1975 Some 200 Pressmen begin what is to become a two-year strike at the Washington Post.  Nine of the paper’s 10 other unions engaged in sympathy strikes for more than four months but ultimately returned to their jobs as the paper continued publishing. The press operators picketed for 19 months but eventually decertified the union.

OCTOBER 2
1934 American Federation of Labor officially endorses campaign for a six-hour day, five-day workweek.
1949 Joining with 400,000 coal miners already on strike, 500,000 CIO steel workers close down the nation’s foundries, steel and iron mills, demanding pensions and better wages and working conditions.
2007 Starbucks Workers Union baristas at an outlet in East Grand Rapids, Mich., organized by the Wobblies, win their grievances after the National Labor Relations Board cites the company for Labor law violations, including threats against union activists.
2010 Union members, progressives and others rally in Washington D.C., under the banner of “One Nation Working Together,” demand “good jobs, equal justice, and quality education for all.” Crowd estimates range from tens of thousands to 200,000.
2018 Facing harsh criticism for how little it pays its workers, Amazon announces it is raising its minimum wage for all employees to $15 per hour. The company has 250,000 regular and 100,000 seasonal workers. The company was facing stiff competition for employees at the time from other low-wage employers, including Walmart and Target, both of which had earlier announced minimum increases of varying amounts. Amazon is owned by Jeff Bezos, the world’s richest man, worth more than $100 billion.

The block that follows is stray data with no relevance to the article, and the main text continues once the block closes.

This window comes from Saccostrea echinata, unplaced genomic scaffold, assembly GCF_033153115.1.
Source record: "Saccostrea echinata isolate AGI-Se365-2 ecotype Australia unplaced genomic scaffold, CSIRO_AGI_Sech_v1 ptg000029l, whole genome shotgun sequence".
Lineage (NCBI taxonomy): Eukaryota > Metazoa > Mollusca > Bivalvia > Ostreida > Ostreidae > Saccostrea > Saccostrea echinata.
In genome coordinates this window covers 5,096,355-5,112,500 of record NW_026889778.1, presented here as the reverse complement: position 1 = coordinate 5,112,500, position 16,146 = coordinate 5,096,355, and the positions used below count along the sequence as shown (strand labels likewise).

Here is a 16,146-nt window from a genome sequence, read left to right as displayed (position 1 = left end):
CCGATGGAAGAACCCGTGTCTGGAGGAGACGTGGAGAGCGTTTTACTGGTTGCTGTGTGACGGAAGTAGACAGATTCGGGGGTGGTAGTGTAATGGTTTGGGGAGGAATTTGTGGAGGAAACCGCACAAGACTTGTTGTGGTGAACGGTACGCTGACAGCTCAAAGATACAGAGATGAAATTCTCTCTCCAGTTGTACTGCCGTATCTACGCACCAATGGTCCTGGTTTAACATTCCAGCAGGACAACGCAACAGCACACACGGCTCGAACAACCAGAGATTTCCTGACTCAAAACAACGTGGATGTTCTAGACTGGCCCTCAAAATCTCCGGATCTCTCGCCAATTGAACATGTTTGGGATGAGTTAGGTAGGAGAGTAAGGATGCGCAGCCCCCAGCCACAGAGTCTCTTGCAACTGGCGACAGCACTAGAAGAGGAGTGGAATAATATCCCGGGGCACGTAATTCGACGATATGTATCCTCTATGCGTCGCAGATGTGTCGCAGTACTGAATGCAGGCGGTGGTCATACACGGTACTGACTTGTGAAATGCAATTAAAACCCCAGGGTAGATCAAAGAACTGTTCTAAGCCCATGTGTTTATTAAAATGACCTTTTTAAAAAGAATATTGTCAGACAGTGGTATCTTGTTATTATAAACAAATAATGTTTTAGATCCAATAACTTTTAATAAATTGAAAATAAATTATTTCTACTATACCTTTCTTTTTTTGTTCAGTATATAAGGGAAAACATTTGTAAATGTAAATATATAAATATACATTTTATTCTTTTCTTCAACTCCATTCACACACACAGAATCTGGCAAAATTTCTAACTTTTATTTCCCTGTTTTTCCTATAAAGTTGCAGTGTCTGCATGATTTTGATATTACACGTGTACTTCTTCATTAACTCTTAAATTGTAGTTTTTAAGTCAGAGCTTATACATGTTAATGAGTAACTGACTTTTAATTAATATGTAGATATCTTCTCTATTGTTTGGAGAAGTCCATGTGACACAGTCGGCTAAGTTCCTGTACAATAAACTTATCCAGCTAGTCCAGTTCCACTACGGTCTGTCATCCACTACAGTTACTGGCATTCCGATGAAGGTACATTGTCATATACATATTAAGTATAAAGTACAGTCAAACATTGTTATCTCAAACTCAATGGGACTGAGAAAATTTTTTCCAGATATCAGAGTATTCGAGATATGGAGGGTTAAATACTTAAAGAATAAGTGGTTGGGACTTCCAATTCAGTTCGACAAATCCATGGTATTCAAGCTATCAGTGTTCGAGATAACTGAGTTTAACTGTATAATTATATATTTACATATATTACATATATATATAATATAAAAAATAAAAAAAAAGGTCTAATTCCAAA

OCTOBER 3
1932 The state militia is called in after 164 high school students in Kincaid, Ill., go on strike when the school board buys coal from the scab Peabody Coal Co.
1945 –Pacific Greyhound Lines bus drivers in seven western states begin what is to become a three-week strike, eventually settling for a 10.5-percent raise.
1943 The United Packinghouse Workers of America (UPWA) is formed as a self-governing union, an outgrowth of the CIO’s Packinghouse Workers Organizing Committee. UPWA merged with the Meatcutters union in 1968, which in turn merged with the Retail Clerks in 1979, forming the United Food and Commercial Workers (UFCW).
1961 The United Auto Workers calls for a company-wide strike against Ford Motor Co., the first since Ford’s initial contract with the union 20 years earlier.
1970 Baseball umpires strike for recognition of their newly formed Major League Umpires Association, win after one day.

OCTOBER 4
1927 Work begins on the carving of Mt. Rushmore, a task 400 craftsmen would eventually complete in 1941.  Despite the dangerous nature of the project, not one worker died.
1945 President Truman orders the U.S. Navy to seize oil refineries, breaking a 20-state post-war strike .
1961 The United Mine Workers of America votes to re-affiliate with the AFL-CIO after years of on-and-off conflict with the federation. In 2009 the union’s leader, Richard Trumka, becomes AFL-CIO President.

(Compiled by David Prosten, founder Union Communication Services)